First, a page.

Judges 5

The Word Made Fresh

1That same day Deborah and Barak son of Abinoam sang this song:

2“When the people of Israel loosen their hair

And offer all of themselves, praise the LORD!

3You’d better listen, you kings and you princes;

As we sing this song to the LORD, Israel’s God.

4When you went from Seir and from there to Edom,

The earth was all shaken, the sky all rained down,

5The mountains, they shook before Israel’s God,

The God of Sinai, and the LORD of the people.

6In the time of Shamgar, the son of Anath,

In the time of Jael, all the caravans ceased.

7There were no mighty warriors in Israel then,

But Deborah came as a mother to them.

8They chose other gods and war was their fate,

And no weapon among forty thousand was found.

9My heart reaches out to Israel’s soldiers

Who risked their own lives for us all, praise the LORD!

10Tell us about it, you white donkey riders,

You rich saddle sitters and you on your feet.

11Musicians will play at the watering places

And tell of the wonderful deeds of the LORD,

They’ll sing of the victory of Israel’s people.

The ones who went down to the gates of the city.

12“Wake up now, O Deborah, and sing us a song!

Take captives, Barak, son of Abinoam!”

13Then those who were left of our leaders, they came down

And joined us in battle against our great foe.

14Ephraim followed their kin, Benjamin,

And Zebulun’s leaders from Machir arrived.

15The leaders of Issachar came down with Deborah

And joined all the others with Barak their guide.

They stayed right behind him and rushed ever onward,

While Reuben held back wondering what he should do.

16Why did you linger like sheep in a sheepfold?

The families of Reuben don’t know what to do.

17Gilead stayed put, and Dan with his boats,

While Asher remained with his ships by the sea.

18But Zebulun dared to defy death and injury

Naphtali, too, from their high pastures came.

19The kings came to battle and fought at Taanach,

At Megiddo they took no silver, no spoils.

20The stars in the heavens, they joined in the fighting,

And struck Sisera from their courses above.

21The river Kishon swept away all our enemies.

Keep marching on, O my soul, and be mighty!

22Then loud was the sound of the horses a-running;

Galloping, galloping quickly away.

23The angel of God cursed Meroz and its people,

Because they refused to help God beat our foes.

24Jael was the wife of one Heber the Kenite;

Most honored of tent-dwelling women is she.

25He asked her for water, she brought him warm milk,

And bade him to drink from a bowl made for kings.

26Then she took a tent peg and wielded a mallet,

And drove it through his sleeping head where he lay.

27He died by her hand, he died where he lay,

By her hand his life ended, and Israel was saved.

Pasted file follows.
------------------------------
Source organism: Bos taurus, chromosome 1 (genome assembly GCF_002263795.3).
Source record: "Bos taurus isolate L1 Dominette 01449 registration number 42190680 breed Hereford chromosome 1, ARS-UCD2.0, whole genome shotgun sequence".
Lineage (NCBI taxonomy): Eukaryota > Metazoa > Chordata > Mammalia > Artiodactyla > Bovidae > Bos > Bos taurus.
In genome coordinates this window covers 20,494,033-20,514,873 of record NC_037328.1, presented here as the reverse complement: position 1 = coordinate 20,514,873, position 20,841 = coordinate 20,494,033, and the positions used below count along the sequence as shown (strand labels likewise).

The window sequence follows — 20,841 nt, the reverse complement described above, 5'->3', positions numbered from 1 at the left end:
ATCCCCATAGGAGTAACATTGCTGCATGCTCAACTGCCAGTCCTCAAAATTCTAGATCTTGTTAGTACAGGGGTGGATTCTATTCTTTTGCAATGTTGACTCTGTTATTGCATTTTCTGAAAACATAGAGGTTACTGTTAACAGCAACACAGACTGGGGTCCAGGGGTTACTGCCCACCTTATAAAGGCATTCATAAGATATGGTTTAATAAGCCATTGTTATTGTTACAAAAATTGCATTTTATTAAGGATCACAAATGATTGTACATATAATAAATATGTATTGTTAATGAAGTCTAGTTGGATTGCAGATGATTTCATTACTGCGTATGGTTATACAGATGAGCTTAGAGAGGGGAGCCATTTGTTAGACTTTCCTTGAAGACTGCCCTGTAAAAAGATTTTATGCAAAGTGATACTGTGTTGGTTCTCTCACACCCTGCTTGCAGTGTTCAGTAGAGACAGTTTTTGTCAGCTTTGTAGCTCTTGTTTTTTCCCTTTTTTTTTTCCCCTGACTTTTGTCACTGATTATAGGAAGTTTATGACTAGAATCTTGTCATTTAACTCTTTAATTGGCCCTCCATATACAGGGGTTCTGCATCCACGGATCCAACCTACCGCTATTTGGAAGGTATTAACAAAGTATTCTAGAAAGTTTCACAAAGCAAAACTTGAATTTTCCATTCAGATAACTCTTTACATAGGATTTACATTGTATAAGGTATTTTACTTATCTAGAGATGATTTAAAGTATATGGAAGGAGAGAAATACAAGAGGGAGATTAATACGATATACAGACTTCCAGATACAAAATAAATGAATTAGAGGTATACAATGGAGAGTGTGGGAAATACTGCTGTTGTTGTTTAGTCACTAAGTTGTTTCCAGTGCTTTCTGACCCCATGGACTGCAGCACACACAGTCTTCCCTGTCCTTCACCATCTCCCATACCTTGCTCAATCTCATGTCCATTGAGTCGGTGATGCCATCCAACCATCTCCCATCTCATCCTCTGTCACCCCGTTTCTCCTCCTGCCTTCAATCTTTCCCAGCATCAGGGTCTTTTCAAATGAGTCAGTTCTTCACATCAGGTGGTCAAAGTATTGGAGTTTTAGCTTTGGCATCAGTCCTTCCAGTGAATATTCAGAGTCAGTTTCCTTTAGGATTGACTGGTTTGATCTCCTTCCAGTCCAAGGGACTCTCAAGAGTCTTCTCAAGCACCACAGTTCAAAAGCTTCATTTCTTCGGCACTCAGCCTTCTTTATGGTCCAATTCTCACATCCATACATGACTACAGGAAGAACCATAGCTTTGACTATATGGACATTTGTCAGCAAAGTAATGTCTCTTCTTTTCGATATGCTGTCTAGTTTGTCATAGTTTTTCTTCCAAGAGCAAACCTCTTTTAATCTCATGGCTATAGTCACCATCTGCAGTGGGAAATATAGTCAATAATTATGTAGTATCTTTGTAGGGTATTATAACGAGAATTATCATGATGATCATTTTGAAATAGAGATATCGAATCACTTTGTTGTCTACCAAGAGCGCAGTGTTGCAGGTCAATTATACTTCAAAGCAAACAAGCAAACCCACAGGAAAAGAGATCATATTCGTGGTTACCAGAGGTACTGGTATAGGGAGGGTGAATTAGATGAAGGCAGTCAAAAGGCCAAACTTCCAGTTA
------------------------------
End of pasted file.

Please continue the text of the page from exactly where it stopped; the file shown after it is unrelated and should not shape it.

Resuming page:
28Sisera’s mother kept watch by her window,

And wondered as time passed what kept him away.

‘Why does his chariot linger in coming?

Why don’t I hear sounds of his horses today?’

29Her ladies in waiting all offer excuses,

And she, she herself, imagines the cause.

30‘They’re busy dividing the trophies they’ve gathered –

A girl, maybe two, for each of his men.

Some fancy, dyed fabrics for Sisera, the victor,

And maybe some embroidered pieces for me.’

31So may all your enemies perish, O LORD,

But may your own people be safe ‘neath the sun.”

The land rested, then, for forty years.

Commentary

1-11: Deborah and Barak sing the victory song. It is, first of all, a song of praise to the LORD, the God of Israel, then to the judges who led the people in God’s name – Shamgar, Jael, and Deborah are the ones mentioned so far. The mention of Shamgar (remember him at the end of chapter 3?) may indicate that his exploits against the Philistines in the west are going on at about the same time as Deborah’s in the north and east against Jabin.

12-18: The song moves into the action with God calling Deborah, then Barak. Here we learn that some of the other tribes, though summoned, refused to come and take part in overthrowing Jabin.

19-23: The battle is engaged. Even the stars fight for Israel, perhaps hinting that Barak’s assault began before daybreak. The horses of Sisera beat a hasty retreat. The inhabitants of Meroz (an unknown town) are cursed for not helping.

24-27: Jael makes her appearance, putting an end to Sisera. This part of the story is told with unusual relish: “He sank, he fell, he lay still at her feet; at her feet he sank, he fell; where he sank, there he fell dead!” (NRSV)

28-30: The song now imagines Sisera’s mother waiting for him to come home (painting Sisera as a little boy?), imagining his successes. But notice how Sisera is subtly put down: “a girl or two for every man,” they say, but “spoil of dyed stuffs for Sisera.”

31: And the land had rest for 40 years. Because of Deborah. Or Barak. Or Jael?

Takeaway

Israel is a long way from subduing the territory they have been given. Sometimes that is the way things go in our own lives, too. Progress in our work and in our faith is often tedious, and setbacks will come. Patience and perseverance and, above all, faith, are the attributes needed for the journey of life.